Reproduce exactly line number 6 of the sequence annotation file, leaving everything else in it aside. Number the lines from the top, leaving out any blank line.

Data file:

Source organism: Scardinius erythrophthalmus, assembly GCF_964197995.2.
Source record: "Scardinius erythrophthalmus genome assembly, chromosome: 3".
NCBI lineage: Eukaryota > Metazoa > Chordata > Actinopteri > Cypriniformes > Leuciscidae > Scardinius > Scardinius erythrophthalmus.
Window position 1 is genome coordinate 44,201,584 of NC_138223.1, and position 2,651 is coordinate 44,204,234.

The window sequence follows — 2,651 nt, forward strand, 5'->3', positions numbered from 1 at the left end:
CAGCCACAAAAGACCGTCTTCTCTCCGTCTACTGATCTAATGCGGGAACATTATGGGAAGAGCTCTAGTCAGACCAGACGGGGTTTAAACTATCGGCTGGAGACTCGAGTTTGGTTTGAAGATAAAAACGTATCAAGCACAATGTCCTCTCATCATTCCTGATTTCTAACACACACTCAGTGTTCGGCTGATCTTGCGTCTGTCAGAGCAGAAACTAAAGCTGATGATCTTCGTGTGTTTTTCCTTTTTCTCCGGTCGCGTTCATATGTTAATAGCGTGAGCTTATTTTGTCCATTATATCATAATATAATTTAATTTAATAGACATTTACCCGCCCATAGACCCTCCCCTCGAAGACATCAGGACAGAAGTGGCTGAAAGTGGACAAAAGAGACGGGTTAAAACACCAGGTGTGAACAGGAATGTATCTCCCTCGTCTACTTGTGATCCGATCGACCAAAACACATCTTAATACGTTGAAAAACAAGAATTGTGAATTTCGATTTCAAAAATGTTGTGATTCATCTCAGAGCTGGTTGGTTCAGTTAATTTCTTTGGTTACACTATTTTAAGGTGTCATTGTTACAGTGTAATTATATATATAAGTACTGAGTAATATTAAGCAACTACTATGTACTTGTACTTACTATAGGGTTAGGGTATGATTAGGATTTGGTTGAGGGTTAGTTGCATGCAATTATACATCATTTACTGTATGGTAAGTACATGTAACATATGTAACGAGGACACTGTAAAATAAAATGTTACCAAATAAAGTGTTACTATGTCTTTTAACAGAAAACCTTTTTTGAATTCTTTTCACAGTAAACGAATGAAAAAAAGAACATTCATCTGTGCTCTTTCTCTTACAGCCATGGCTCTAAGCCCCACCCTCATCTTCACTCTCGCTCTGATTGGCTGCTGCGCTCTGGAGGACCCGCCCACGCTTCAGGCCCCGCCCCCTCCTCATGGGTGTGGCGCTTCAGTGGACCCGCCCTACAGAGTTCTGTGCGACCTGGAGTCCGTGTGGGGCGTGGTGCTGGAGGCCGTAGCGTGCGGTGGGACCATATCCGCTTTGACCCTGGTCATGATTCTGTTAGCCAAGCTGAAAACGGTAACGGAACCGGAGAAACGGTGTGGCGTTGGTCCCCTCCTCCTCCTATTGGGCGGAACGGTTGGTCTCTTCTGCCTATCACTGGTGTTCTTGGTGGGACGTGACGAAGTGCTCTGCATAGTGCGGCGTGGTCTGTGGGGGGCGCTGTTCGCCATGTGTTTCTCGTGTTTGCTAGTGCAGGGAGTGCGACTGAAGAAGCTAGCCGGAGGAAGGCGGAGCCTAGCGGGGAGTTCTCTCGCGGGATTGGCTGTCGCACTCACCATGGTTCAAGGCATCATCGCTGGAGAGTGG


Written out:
CAGCCACAAAAGACCGTCTTCTCTCCGTCTACTGATCTAATGCGGGAACATTATGGGAAGAGCTCTAGTCAGACCAGACGGGGTTTAAACTATCGGCTGGAGACTCGAGTTTGGTTTGAAGATAAAAACGTATCAAGCACAATGTCCTCTCATCATTCCTGATTTCTAACACACACTCAGTGTTCGGCTGATCTTGCGTCTGTCAGAGCAGAAACTAAAGCTGATGATCTTCGTGTGTTTTTCCTTTTTCTCCGGTCGCGTTCATATGTTAATAGCGTGAGCTTATTTTGTCCATTATATCATAATATAATTTAATTTAATAGACATTTACCCGCCCATAGACCCTCCCCTCGAAGACATCAGGACAGAAGTGGCTGAAAGTGGACAAAAGAGACGGGTTAAAACACCAGGTGTGAACAGGAATGTATCTCCCTCGTCTACTTGTGATCCGATCGACCAAAACACATCTTAATACGTTGAAAAACAAGAATTGTGAATTTCGATTTCAAAAATGTTGTGATTCATCTCAGAGCTGGTTGGTTCAGTTAATTTCTTTGGTTACACTATTTTAAGGTGTCATTGTTACAGTGTAATTATATATATAAGTACTGAGTAATATTAAGCAACTACTATGTACTTGTACTTACTATAGGGTTAGGGTATGATTAGGATTTGGTTGAGGGTTAGTTGCATGCAATTATACATCATTTACTGTATGGTAAGTACATGTAACATATGTAACGAGGACACTGTAAAATAAAATGTTACCAAATAAAGTGTTACTATGTCTTTTAACAGAAAACCTTTTTTGAATTCTTTTCACAGTAAACGAATGAAAAAAAGAACATTCATCTGTGCTCTTTCTCTTACAGCCATGGCTCTAAGCCCCACCCTCATCTTCACTCTCGCTCTGATTGGCTGCTGCGCTCTGGAGGACCCGCCCACGCTTCAGGCCCCGCCCCCTCCTCATGGGTGTGGCGCTTCAGTGGACCCGCCCTACAGAGTTCTGTGCGACCTGGAGTCCGTGTGGGGCGTGGTGCTGGAGGCCGTAGCGTGCGGTGGGACCATATCCGCTTTGACCCTGGTCATGATTCTGTTAGCCAAGCTGAAAACGGTAACGGAACCGGAGAAACGGTGTGGCGTTGGTCCCCTCCTCCTCCTATTGGGCGGAACGGTTGGTCTCTTCTGCCTATCACTGGTGTTCTTGGTGGGACGTGACGAAGTGCTCTGCATAGTGCGGCGTGGTCTGTGGGGGGCGCTGTTCGCCATGTGTTTCTCGTGTTTGCTAGTGCAGGGAGTGCGACTGAAGAAGCTAGCCGGAGGAAGGCGGAGCCTAGCGGGGAGTTCTCTCGCGGGATTGGCTGTCGCACTCACCATGGTTCAAGGCATCATCGCTGGAGAGTGG